These are the words of Nursultan Abishevich Nazarbaev, president of the Republic of Kazakhstan. This conclusion, along with the determination of the immediate future of the Kazakh language, which has received state status, shows the current state of this language which has yet to enjoy widespread usage in all spheres of our public life.
Just before the dawn of the Kazakh nation's independence, i.e., in 1989, the Kazakh language was declared the official state language. In 1995 a constitutional resolution was passed that is clearly and precisely spelled out in article 7 of the Constitution: "The state language of the Republic of Kazakhstan shall be Kazakh." The law adopted two years after this resolution, "On languages in the Republic of Kazakhstan", states that "the state language in the Republic of Kazakhstan shall be Kazakh", and that it is necessary to provide all the organizational, material, and technical conditions needed to enable all citizens of the Republic of Kazakhstan to master the state language easily and free of charge. The government passed numerous acts and resolutions in order to comply with this law. State programs were implemented to expand the sphere of language application.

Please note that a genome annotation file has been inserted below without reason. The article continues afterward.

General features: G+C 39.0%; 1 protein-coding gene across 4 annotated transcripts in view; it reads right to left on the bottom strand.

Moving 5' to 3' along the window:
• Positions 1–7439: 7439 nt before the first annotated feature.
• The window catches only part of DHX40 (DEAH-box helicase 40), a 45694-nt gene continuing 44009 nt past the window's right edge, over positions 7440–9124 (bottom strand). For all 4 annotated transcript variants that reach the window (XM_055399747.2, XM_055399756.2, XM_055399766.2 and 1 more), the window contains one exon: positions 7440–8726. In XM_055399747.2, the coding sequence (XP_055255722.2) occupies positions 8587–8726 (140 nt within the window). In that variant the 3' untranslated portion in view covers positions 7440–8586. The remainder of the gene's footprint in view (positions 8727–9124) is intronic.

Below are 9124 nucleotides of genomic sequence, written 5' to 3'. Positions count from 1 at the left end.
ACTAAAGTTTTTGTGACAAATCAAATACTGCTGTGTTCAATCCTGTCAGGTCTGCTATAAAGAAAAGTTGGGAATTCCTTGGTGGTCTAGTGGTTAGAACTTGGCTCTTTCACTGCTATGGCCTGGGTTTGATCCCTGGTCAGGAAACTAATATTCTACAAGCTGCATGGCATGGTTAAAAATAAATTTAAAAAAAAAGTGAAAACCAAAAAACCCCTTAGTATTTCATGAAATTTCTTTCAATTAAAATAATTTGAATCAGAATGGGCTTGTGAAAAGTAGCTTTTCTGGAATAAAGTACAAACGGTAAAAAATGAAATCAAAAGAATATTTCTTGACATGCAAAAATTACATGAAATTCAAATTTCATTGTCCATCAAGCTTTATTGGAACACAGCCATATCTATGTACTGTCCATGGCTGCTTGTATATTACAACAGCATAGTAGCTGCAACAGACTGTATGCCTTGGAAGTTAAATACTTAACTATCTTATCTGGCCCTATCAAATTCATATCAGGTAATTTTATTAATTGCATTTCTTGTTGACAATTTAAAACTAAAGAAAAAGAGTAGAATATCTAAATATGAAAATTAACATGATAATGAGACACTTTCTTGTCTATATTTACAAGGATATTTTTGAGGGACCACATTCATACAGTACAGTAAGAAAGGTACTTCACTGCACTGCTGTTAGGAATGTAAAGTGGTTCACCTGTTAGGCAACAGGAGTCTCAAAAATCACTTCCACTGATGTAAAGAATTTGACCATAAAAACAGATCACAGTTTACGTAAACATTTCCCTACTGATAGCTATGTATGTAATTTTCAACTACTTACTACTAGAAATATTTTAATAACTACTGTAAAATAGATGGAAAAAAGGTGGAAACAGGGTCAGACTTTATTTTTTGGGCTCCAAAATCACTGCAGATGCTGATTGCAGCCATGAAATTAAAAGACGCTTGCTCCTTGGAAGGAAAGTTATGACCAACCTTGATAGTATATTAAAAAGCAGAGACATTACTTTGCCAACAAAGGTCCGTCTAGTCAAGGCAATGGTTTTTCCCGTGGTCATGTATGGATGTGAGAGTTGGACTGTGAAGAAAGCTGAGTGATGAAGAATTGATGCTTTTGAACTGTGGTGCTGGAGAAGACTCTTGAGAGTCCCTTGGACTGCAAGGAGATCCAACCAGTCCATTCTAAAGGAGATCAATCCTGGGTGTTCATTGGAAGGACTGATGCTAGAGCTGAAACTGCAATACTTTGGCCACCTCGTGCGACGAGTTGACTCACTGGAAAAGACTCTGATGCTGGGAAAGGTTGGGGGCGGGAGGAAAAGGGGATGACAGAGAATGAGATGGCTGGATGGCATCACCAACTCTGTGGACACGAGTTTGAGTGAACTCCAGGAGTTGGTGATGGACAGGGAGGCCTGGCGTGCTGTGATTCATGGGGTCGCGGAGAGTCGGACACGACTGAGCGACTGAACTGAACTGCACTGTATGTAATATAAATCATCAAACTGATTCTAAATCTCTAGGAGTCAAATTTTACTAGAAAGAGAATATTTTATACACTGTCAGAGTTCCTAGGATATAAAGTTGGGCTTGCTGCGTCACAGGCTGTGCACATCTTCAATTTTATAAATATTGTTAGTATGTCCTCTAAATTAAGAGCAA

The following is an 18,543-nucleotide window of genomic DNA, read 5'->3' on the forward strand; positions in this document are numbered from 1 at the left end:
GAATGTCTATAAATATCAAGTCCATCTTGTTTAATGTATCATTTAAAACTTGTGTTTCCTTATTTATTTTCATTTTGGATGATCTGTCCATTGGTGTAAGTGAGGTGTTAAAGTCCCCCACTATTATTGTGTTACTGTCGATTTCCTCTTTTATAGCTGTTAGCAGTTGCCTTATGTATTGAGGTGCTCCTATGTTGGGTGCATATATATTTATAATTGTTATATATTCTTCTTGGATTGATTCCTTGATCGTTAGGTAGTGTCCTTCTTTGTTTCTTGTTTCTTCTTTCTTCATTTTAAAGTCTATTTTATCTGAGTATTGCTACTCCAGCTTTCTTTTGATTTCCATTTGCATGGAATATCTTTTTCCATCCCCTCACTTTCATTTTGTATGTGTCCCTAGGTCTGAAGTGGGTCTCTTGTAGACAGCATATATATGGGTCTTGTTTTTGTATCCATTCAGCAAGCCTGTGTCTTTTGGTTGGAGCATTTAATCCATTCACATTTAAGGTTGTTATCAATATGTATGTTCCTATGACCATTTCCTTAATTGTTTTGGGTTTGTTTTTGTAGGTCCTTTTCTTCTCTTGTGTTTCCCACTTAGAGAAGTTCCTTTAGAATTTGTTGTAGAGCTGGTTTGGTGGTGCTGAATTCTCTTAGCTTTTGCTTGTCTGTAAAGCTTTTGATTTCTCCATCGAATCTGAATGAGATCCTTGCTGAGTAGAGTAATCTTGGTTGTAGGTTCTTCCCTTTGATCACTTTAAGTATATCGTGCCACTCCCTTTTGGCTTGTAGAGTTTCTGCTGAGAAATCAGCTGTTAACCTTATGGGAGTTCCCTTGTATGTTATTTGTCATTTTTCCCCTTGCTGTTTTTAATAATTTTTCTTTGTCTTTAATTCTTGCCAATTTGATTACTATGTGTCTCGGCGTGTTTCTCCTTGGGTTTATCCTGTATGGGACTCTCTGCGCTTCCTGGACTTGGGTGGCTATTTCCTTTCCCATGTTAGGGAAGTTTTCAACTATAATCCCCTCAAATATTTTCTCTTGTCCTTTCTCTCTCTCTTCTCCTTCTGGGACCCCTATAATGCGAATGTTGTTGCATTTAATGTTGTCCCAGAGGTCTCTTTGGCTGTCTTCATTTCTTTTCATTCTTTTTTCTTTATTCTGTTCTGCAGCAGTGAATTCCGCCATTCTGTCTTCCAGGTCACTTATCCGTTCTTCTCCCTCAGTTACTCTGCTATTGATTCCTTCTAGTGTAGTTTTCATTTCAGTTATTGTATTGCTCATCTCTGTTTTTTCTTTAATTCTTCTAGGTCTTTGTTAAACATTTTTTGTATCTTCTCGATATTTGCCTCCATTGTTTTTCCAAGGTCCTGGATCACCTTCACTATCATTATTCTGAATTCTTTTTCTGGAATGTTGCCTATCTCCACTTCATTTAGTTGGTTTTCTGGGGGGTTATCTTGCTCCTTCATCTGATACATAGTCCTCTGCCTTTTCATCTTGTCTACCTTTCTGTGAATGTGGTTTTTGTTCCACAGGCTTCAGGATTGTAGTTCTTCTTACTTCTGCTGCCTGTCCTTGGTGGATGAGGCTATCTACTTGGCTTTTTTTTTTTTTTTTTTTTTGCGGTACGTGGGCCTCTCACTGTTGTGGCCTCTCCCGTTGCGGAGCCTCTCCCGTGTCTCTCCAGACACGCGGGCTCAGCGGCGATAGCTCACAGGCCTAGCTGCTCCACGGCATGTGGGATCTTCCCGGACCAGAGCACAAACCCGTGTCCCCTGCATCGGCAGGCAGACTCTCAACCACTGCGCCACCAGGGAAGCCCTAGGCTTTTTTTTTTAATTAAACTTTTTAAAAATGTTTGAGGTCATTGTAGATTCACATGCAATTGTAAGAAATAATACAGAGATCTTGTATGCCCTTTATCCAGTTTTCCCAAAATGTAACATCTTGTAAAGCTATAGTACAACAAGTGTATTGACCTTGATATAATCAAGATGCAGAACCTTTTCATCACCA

Thus, throughout an entire region where the native language had been trampled over the course of many years, a new movement began: it became the goal to freely use the language in public life. In state organizations and local authorities, record keeping began to be converted to the state language. Kazakh-language media outlets began to increase in number.
Despite these positive changes, in many spheres of our society's daily activity Kazakh remains merely a language of translation. This is due to deep-running political and judicial factors.
For approximately 300 years the Kazakh community did not comprise a full-blooded government, and could not manage its own affairs. The Kazakh people were unable to form a civilized nation. Many difficulties arose due to the fact that, from the outset, the Kazakh people did not pass through the phase of capitalism, instead "jumping" from feudalism to socialism. In other words, they skipped a natural phase of social development.